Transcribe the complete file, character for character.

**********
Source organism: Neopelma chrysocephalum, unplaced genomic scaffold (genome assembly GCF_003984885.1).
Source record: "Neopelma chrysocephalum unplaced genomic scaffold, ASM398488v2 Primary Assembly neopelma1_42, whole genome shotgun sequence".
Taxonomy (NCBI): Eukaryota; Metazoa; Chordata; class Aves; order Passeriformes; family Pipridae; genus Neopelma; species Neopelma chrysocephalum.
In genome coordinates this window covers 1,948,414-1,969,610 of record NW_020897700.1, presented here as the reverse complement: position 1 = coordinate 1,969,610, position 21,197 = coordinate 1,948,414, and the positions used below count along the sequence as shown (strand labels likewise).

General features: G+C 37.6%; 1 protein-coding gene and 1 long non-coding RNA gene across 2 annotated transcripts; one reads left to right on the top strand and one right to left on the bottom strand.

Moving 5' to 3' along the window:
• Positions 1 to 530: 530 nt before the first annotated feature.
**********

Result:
Source organism: Neopelma chrysocephalum, unplaced genomic scaffold (genome assembly GCF_003984885.1).
Source record: "Neopelma chrysocephalum unplaced genomic scaffold, ASM398488v2 Primary Assembly neopelma1_42, whole genome shotgun sequence".
Taxonomy (NCBI): Eukaryota; Metazoa; Chordata; class Aves; order Passeriformes; family Pipridae; genus Neopelma; species Neopelma chrysocephalum.
In genome coordinates this window covers 1,948,414-1,969,610 of record NW_020897700.1, presented here as the reverse complement: position 1 = coordinate 1,969,610, position 21,197 = coordinate 1,948,414, and the positions used below count along the sequence as shown (strand labels likewise).

General features: G+C 37.6%; 1 protein-coding gene and 1 long non-coding RNA gene across 2 annotated transcripts; one reads left to right on the top strand and one right to left on the bottom strand.

Moving 5' to 3' along the window:
• Positions 1 to 530: 530 nt before the first annotated feature.